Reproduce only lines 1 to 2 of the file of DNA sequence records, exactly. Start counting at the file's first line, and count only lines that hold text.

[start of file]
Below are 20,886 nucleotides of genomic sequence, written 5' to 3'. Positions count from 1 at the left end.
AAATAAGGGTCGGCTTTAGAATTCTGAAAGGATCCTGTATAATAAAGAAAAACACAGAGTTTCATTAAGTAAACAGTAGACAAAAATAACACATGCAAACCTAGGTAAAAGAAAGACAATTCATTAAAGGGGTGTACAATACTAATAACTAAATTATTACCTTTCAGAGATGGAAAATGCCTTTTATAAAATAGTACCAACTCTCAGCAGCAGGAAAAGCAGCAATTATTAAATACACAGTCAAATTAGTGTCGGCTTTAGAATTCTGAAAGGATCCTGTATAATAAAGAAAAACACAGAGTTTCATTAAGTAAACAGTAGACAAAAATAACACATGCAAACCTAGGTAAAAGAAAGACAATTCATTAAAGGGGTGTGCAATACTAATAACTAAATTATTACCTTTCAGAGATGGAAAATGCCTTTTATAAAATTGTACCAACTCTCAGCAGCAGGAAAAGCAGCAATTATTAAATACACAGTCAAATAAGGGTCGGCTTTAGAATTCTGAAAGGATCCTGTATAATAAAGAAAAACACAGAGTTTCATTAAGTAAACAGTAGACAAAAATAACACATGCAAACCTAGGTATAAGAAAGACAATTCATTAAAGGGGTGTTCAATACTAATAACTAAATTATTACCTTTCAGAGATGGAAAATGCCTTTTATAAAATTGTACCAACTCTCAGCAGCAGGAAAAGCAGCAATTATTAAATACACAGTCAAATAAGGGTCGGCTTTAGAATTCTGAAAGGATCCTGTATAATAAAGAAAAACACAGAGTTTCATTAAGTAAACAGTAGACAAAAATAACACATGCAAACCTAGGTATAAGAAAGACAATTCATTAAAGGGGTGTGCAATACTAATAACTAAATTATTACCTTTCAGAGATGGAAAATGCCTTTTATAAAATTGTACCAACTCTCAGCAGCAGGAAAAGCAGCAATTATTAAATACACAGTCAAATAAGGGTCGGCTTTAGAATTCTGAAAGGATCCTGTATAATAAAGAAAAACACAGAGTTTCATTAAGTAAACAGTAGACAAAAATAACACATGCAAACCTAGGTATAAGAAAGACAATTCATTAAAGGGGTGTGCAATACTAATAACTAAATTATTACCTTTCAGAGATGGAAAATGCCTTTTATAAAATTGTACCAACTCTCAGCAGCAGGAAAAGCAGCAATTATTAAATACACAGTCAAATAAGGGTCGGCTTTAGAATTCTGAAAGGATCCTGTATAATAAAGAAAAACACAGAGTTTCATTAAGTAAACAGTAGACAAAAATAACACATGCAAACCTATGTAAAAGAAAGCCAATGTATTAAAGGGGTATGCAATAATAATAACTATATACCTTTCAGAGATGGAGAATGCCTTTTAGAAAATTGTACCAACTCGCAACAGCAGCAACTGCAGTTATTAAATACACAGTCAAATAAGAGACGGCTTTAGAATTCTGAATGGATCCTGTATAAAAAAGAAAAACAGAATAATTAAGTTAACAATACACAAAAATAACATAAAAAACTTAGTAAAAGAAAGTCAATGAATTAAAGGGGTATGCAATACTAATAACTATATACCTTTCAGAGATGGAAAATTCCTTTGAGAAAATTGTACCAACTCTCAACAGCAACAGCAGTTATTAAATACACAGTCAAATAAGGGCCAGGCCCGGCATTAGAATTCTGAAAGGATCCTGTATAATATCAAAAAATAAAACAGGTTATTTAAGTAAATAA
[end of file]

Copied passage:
Below are 20,886 nucleotides of genomic sequence, written 5' to 3'. Positions count from 1 at the left end.
AAATAAGGGTCGGCTTTAGAATTCTGAAAGGATCCTGTATAATAAAGAAAAACACAGAGTTTCATTAAGTAAACAGTAGACAAAAATAACACATGCAAACCTAGGTAAAAGAAAGACAATTCATTAAAGGGGTGTACAATACTAATAACTAAATTATTACCTTTCAGAGATGGAAAATGCCTTTTATAAAATAGTACCAACTCTCAGCAGCAGGAAAAGCAGCAATTATTAAATACACAGTCAAATTAGTGTCGGCTTTAGAATTCTGAAAGGATCCTGTATAATAAAGAAAAACACAGAGTTTCATTAAGTAAACAGTAGACAAAAATAACACATGCAAACCTAGGTAAAAGAAAGACAATTCATTAAAGGGGTGTGCAATACTAATAACTAAATTATTACCTTTCAGAGATGGAAAATGCCTTTTATAAAATTGTACCAACTCTCAGCAGCAGGAAAAGCAGCAATTATTAAATACACAGTCAAATAAGGGTCGGCTTTAGAATTCTGAAAGGATCCTGTATAATAAAGAAAAACACAGAGTTTCATTAAGTAAACAGTAGACAAAAATAACACATGCAAACCTAGGTATAAGAAAGACAATTCATTAAAGGGGTGTTCAATACTAATAACTAAATTATTACCTTTCAGAGATGGAAAATGCCTTTTATAAAATTGTACCAACTCTCAGCAGCAGGAAAAGCAGCAATTATTAAATACACAGTCAAATAAGGGTCGGCTTTAGAATTCTGAAAGGATCCTGTATAATAAAGAAAAACACAGAGTTTCATTAAGTAAACAGTAGACAAAAATAACACATGCAAACCTAGGTATAAGAAAGACAATTCATTAAAGGGGTGTGCAATACTAATAACTAAATTATTACCTTTCAGAGATGGAAAATGCCTTTTATAAAATTGTACCAACTCTCAGCAGCAGGAAAAGCAGCAATTATTAAATACACAGTCAAATAAGGGTCGGCTTTAGAATTCTGAAAGGATCCTGTATAATAAAGAAAAACACAGAGTTTCATTAAGTAAACAGTAGACAAAAATAACACATGCAAACCTAGGTATAAGAAAGACAATTCATTAAAGGGGTGTGCAATACTAATAACTAAATTATTACCTTTCAGAGATGGAAAATGCCTTTTATAAAATTGTACCAACTCTCAGCAGCAGGAAAAGCAGCAATTATTAAATACACAGTCAAATAAGGGTCGGCTTTAGAATTCTGAAAGGATCCTGTATAATAAAGAAAAACACAGAGTTTCATTAAGTAAACAGTAGACAAAAATAACACATGCAAACCTATGTAAAAGAAAGCCAATGTATTAAAGGGGTATGCAATAATAATAACTATATACCTTTCAGAGATGGAGAATGCCTTTTAGAAAATTGTACCAACTCGCAACAGCAGCAACTGCAGTTATTAAATACACAGTCAAATAAGAGACGGCTTTAGAATTCTGAATGGATCCTGTATAAAAAAGAAAAACAGAATAATTAAGTTAACAATACACAAAAATAACATAAAAAACTTAGTAAAAGAAAGTCAATGAATTAAAGGGGTATGCAATACTAATAACTATATACCTTTCAGAGATGGAAAATTCCTTTGAGAAAATTGTACCAACTCTCAACAGCAACAGCAGTTATTAAATACACAGTCAAATAAGGGCCAGGCCCGGCATTAGAATTCTGAAAGGATCCTGTATAATATCAAAAAATAAAACAGGTTATTTAAGTAAATAA